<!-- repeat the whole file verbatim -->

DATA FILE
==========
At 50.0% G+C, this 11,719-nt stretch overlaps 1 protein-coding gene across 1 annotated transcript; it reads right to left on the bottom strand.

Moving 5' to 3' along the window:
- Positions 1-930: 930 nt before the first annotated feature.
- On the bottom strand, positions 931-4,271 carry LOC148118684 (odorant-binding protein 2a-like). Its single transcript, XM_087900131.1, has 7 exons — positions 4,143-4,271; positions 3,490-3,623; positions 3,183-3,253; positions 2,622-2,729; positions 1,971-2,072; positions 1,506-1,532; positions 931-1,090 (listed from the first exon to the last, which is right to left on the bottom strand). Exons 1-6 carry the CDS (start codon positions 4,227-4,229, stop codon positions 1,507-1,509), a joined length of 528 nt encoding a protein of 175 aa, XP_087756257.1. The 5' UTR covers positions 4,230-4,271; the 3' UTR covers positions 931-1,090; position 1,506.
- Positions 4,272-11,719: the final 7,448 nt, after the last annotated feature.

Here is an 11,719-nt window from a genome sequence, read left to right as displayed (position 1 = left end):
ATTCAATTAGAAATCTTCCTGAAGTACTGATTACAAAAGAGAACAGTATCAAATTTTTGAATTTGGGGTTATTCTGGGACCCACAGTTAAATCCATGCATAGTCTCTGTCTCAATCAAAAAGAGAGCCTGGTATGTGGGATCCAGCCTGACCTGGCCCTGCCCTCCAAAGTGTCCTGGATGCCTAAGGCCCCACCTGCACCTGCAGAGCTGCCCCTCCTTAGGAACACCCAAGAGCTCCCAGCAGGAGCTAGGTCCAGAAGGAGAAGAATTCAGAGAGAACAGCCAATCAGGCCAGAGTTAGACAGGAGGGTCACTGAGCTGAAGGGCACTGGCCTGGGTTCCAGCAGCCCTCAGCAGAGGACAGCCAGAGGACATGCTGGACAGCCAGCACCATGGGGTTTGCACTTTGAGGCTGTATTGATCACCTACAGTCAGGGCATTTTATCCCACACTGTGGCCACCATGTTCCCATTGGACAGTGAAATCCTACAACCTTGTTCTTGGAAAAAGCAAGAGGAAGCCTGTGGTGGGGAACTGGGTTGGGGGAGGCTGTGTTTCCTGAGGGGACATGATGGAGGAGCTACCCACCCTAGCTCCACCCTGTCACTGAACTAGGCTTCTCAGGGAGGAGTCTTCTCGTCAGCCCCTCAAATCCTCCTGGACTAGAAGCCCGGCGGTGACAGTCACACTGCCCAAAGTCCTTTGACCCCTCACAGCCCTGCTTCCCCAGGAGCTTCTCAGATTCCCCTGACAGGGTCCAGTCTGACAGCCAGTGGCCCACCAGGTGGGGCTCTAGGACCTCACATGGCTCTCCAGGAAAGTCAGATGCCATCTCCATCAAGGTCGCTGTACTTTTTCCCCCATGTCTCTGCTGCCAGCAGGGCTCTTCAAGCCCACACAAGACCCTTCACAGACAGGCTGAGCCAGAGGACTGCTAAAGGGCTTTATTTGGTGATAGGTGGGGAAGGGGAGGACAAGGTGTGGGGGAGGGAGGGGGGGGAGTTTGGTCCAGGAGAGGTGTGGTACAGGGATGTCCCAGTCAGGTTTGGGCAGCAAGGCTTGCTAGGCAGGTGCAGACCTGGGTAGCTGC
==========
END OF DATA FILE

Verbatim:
At 50.0% G+C, this 11,719-nt stretch overlaps 1 protein-coding gene across 1 annotated transcript; it reads right to left on the bottom strand.

Moving 5' to 3' along the window:
- Positions 1-930: 930 nt before the first annotated feature.
- On the bottom strand, positions 931-4,271 carry LOC148118684 (odorant-binding protein 2a-like). Its single transcript, XM_087900131.1, has 7 exons — positions 4,143-4,271; positions 3,490-3,623; positions 3,183-3,253; positions 2,622-2,729; positions 1,971-2,072; positions 1,506-1,532; positions 931-1,090 (listed from the first exon to the last, which is right to left on the bottom strand). Exons 1-6 carry the CDS (start codon positions 4,227-4,229, stop codon positions 1,507-1,509), a joined length of 528 nt encoding a protein of 175 aa, XP_087756257.1. The 5' UTR covers positions 4,230-4,271; the 3' UTR covers positions 931-1,090; position 1,506.
- Positions 4,272-11,719: the final 7,448 nt, after the last annotated feature.

Here is an 11,719-nt window from a genome sequence, read left to right as displayed (position 1 = left end):
ATTCAATTAGAAATCTTCCTGAAGTACTGATTACAAAAGAGAACAGTATCAAATTTTTGAATTTGGGGTTATTCTGGGACCCACAGTTAAATCCATGCATAGTCTCTGTCTCAATCAAAAAGAGAGCCTGGTATGTGGGATCCAGCCTGACCTGGCCCTGCCCTCCAAAGTGTCCTGGATGCCTAAGGCCCCACCTGCACCTGCAGAGCTGCCCCTCCTTAGGAACACCCAAGAGCTCCCAGCAGGAGCTAGGTCCAGAAGGAGAAGAATTCAGAGAGAACAGCCAATCAGGCCAGAGTTAGACAGGAGGGTCACTGAGCTGAAGGGCACTGGCCTGGGTTCCAGCAGCCCTCAGCAGAGGACAGCCAGAGGACATGCTGGACAGCCAGCACCATGGGGTTTGCACTTTGAGGCTGTATTGATCACCTACAGTCAGGGCATTTTATCCCACACTGTGGCCACCATGTTCCCATTGGACAGTGAAATCCTACAACCTTGTTCTTGGAAAAAGCAAGAGGAAGCCTGTGGTGGGGAACTGGGTTGGGGGAGGCTGTGTTTCCTGAGGGGACATGATGGAGGAGCTACCCACCCTAGCTCCACCCTGTCACTGAACTAGGCTTCTCAGGGAGGAGTCTTCTCGTCAGCCCCTCAAATCCTCCTGGACTAGAAGCCCGGCGGTGACAGTCACACTGCCCAAAGTCCTTTGACCCCTCACAGCCCTGCTTCCCCAGGAGCTTCTCAGATTCCCCTGACAGGGTCCAGTCTGACAGCCAGTGGCCCACCAGGTGGGGCTCTAGGACCTCACATGGCTCTCCAGGAAAGTCAGATGCCATCTCCATCAAGGTCGCTGTACTTTTTCCCCCATGTCTCTGCTGCCAGCAGGGCTCTTCAAGCCCACACAAGACCCTTCACAGACAGGCTGAGCCAGAGGACTGCTAAAGGGCTTTATTTGGTGATAGGTGGGGAAGGGGAGGACAAGGTGTGGGGGAGGGAGGGGGGGGAGTTTGGTCCAGGAGAGGTGTGGTACAGGGATGTCCCAGTCAGGTTTGGGCAGCAAGGCTTGCTAGGCAGGTGCAGACCTGGGTAGCTGC